I just untied my copy of Critical Making, edited by Garnet Hertz. When I pulled it from the hand addressed brown paper envelope I was startled by its handmade, twine-wrapped beauty. It has the spirit of an old school zine, with whole sections photocopied from other texts, and hand trimmed edges with few, if any, 90 degree corners. There are 10 hand-stapled black and white xeroxed booklets, clearly laid out on a computer, but with no page numbers, and lots of appropriately unattributed images. Each booklet focuses on a different aspect of DIY culture, including booklets for with texts on manifestoes, project descriptions, the role of place, and the importance of childhood. I am describing it in some detail because the book is not available online. This is notable, given the subject matter.
In his introduction, Hertz frames the project as a response to the conversation between publisher and king-of-nerds Tim O’Reilly and utopian hacker Mitch Altman, when the latter withdrew from the former’s Maker Faires, after they accepted DARPA funding. That sounds like it could be a he said, he said insider affair, but taking Make Magazine‘s apolitical brand of “Maker Culture” to task is important, as it has quickly become synonymous with DIY, hackerspaces, and hardware hacker culture, though they are not one-and-the-same. Part of this re-politicization project is achieved in the Conversations booklet, where Hertz interviews Matt Ratto, Natalie Jeremijenko, Alex Galloway, and Phoebe Sengers. Framing the project as a zine allows the text to include much shorter and simpler but no less important contributions, such as the page with Mark Pauline’s spread with six photos and short quote about how Survival Research Labs was “banned” from Maker Faires after one of their trademark performances where their bespoke machines blow fire and destroy things. In addition to Altman’s statement, and Dale Dougherty’s response, I particularly liked McKenzie Wark’s comparison of the Maker Fair in Queens, NY to Brooklyn’s artisanal culture, as a way of foregrounding the imperfections of both.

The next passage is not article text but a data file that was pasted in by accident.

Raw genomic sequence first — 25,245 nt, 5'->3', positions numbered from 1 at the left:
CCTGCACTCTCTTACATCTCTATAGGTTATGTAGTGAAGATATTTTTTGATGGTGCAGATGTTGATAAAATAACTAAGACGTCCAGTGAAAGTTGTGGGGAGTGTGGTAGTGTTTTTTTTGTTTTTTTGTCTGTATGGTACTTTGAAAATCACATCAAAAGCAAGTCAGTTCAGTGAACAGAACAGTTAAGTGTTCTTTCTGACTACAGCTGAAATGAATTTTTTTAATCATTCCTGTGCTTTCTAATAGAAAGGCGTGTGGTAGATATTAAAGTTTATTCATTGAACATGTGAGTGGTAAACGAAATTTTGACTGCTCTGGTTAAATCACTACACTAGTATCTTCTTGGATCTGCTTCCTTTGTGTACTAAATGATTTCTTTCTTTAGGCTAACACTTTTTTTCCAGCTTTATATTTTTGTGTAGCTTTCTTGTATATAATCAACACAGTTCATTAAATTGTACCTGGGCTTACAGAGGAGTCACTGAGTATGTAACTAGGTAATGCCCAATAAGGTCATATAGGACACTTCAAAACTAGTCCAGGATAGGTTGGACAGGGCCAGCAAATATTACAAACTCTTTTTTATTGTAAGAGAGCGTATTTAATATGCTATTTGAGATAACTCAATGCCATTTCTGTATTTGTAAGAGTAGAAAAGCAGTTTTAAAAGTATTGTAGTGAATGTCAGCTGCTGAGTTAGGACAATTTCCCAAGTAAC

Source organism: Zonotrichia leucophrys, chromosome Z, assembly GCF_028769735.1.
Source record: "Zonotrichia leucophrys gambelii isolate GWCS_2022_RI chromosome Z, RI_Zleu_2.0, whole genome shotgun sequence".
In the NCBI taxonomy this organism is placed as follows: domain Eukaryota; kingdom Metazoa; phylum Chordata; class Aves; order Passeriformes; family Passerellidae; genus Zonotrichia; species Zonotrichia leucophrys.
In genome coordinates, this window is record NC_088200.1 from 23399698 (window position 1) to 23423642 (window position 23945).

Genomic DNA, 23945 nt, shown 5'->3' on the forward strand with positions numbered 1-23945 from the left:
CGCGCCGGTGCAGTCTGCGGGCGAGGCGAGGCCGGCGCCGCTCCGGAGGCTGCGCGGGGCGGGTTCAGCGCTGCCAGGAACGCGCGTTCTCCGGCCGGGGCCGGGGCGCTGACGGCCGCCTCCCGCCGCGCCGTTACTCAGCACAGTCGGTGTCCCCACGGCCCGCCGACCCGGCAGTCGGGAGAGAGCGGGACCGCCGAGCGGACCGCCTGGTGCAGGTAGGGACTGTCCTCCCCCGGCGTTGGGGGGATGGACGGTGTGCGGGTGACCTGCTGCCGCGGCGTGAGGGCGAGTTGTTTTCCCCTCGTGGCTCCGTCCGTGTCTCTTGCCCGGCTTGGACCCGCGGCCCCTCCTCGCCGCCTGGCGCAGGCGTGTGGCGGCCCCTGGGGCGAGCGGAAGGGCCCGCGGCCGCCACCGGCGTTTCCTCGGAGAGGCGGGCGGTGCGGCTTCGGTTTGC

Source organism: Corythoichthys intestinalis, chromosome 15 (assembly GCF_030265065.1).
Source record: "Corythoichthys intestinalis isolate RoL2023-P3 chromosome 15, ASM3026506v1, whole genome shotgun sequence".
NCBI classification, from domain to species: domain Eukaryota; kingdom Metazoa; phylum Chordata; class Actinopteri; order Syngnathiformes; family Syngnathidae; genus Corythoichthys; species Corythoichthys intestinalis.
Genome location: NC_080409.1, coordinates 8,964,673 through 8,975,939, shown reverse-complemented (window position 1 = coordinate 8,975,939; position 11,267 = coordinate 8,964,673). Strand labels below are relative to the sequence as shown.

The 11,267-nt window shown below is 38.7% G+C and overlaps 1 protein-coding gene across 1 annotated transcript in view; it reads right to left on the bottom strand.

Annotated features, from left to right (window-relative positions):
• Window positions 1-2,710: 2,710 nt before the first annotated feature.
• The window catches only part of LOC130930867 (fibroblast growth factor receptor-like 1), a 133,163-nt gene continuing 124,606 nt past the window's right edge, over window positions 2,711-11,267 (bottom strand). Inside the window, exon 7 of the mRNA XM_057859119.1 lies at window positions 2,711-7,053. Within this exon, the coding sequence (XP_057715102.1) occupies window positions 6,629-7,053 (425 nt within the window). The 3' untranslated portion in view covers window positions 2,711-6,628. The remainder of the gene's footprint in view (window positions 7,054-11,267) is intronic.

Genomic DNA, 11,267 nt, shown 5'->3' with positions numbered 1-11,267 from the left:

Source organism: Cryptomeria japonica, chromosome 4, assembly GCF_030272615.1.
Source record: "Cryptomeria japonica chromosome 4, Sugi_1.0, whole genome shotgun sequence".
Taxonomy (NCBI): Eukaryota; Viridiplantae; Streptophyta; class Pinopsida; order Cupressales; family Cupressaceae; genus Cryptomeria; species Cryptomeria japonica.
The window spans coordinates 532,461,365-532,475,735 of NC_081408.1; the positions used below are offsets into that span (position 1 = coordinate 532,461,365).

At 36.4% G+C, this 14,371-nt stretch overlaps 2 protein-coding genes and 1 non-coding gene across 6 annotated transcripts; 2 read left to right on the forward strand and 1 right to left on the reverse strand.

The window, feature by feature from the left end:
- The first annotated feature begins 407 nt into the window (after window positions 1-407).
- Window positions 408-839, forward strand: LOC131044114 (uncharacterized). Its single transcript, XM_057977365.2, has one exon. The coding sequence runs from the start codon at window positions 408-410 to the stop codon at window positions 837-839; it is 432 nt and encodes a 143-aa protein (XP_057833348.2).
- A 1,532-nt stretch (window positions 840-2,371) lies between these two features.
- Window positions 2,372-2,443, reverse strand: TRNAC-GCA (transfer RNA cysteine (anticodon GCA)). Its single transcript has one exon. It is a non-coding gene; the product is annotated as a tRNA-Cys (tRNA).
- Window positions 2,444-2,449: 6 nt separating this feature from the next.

Though the text does not claim to be a compendium of the field, by including so many major contributors, it ends up feeling that way. Given that encyclopedic vibe, there are some notable absences: I would have liked to see something about the XBOX Kinect scene, and the potential lessons from working with, as opposed to against Microsoft; Theo Watson, Kyle McDonald, James George, and Jonathan Minard are the key players here, with Golan Levin as facilitator. And while Golan has one page documenting a project he did for F.A.T. Lab, it would be great to have something more substantial from him here. Although DIYbio is included, it would have been nice to include Critical Art Ensemble, even if only through a Xerox of one of their “freely pirateable” books. Lastly, though there were some great glimpses at critical making in other cultures, I was left wishing that someone would address the gender gap.
Hertz’s introduction returns repeatedly to a question he received from Geert Lovink: what is the point of printing, binding and making this book by hand? He spends the next few pages directly and indirectly justifying the handmade work. When Hertz sent me this copy he mentioned that this was one of the last left from this handmade edition of 300. If there are plans to print a larger run, I wonder how much of the original aesthetic can and will be preserved.